I had forgotten
Well, except for that moment while while I was on the toilet and in the greater distance heard a radio station playing top forty country tunes, and then some metal clanging and banging. When I walked out to get the mail I saw that the highways lawnmower tractor had broken down in the gravel right in front of the church.
But yes as I was pondering, the solitude.
For me it's not an oppressive thing. In fact it seems to have an opposite effect, opening up before me, creating energizing space for me to enter into and just be myself. I don't have to contort myself to be something I'm not, or try to fit other peoples expectations of me. I simply can be me. That energizes me and heals me in ways that just being quiet in a loud room, can't.
It's good for me right now. Getting the Autumn program with it's small groups and Sunday School and Youth Programs and sermons and on and on, getting it all up and running has taken lots of good energy this year. Small free moments are stolen for quick calls and emails and connections, so the allotted time given each one of us is quickly filled up.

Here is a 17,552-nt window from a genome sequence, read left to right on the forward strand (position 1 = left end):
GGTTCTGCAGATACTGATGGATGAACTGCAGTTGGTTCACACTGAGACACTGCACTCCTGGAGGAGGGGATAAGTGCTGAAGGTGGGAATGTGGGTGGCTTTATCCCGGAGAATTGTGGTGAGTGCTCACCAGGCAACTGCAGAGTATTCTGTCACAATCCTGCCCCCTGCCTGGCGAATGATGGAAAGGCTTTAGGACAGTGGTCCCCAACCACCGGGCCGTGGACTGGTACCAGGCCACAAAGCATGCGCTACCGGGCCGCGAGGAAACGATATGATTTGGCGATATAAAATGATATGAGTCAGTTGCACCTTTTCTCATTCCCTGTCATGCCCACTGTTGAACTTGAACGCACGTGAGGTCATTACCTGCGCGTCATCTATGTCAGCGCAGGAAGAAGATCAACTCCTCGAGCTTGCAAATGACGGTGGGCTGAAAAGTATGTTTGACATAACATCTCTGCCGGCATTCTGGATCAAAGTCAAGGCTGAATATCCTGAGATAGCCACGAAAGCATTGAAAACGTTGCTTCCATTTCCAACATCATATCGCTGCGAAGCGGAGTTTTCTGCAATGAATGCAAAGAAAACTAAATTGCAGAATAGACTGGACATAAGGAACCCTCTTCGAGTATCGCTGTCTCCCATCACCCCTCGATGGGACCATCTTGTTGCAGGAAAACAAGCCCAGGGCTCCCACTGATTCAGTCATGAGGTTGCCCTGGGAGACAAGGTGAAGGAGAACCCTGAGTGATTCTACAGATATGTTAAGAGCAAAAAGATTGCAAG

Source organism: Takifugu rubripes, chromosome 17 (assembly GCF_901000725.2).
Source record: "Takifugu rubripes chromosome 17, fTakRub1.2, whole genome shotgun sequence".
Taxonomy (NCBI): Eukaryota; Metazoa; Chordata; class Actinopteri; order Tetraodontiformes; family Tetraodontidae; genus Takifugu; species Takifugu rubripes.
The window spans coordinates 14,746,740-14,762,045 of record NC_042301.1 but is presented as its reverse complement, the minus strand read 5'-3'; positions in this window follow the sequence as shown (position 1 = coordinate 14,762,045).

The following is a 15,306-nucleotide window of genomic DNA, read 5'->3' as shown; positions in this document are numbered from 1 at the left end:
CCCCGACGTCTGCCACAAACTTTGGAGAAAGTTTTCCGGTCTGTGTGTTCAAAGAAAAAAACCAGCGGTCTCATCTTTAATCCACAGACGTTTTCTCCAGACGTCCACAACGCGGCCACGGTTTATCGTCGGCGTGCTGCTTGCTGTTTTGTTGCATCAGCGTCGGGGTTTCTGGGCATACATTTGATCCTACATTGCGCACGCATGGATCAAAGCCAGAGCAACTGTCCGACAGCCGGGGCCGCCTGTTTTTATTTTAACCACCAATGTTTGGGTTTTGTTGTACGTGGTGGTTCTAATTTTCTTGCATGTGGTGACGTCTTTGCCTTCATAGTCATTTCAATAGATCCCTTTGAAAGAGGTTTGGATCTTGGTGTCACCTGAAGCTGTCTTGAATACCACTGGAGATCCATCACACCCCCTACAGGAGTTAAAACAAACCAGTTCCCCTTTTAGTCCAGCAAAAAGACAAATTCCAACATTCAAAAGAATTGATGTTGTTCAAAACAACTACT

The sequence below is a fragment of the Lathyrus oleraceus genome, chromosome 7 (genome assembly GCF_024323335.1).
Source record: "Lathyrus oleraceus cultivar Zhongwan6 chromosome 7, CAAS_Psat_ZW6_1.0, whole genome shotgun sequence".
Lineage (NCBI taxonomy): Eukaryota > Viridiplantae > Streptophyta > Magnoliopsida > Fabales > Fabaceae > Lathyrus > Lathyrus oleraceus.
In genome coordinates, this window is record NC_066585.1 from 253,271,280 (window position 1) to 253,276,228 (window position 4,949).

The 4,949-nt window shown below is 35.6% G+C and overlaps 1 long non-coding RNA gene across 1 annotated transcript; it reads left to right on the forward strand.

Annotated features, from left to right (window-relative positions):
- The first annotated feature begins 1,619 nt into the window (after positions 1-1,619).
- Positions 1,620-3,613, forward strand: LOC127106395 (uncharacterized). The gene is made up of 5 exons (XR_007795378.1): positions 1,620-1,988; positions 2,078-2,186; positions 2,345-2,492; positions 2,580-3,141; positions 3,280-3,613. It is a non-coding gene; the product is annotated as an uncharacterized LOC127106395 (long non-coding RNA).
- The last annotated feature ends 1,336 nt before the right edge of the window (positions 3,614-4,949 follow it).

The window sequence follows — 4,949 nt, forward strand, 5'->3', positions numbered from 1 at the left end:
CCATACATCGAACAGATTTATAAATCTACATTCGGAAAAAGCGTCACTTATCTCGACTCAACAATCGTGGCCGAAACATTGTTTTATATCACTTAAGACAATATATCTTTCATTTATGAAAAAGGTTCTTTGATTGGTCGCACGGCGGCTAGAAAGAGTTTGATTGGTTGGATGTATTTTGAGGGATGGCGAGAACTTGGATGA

Days like this give me a chance to exhale again, and inhale space and energy and hope and, well, life I suppose.
So I'm here in my office getting it done. Emails, calls, the report for the Deacon meeting tonight. Then service plans for the weekend and Sunday. Then getting my class prepped for and looking at that sermon series again.
But on days like today it all doesn't feel so overwhelming. I can do this.
I also need to take some more time praying for this place. The harvest is being delayed as the cold, wet weather lingers on. The pressures on the farmers starts to show as they putter around running out of putter-y things to do. And they wait and wait and wait to work.
One year it's drought, the next it's rain, then cold, then infestations and disease. For all the cherries to line up in a row seems such a rare occurrence. They are a relatively humble bunch for they can do only what they can do, and the rest is out of their hands.
And I can do only what I can do, so I pray. The rest is out of my hands.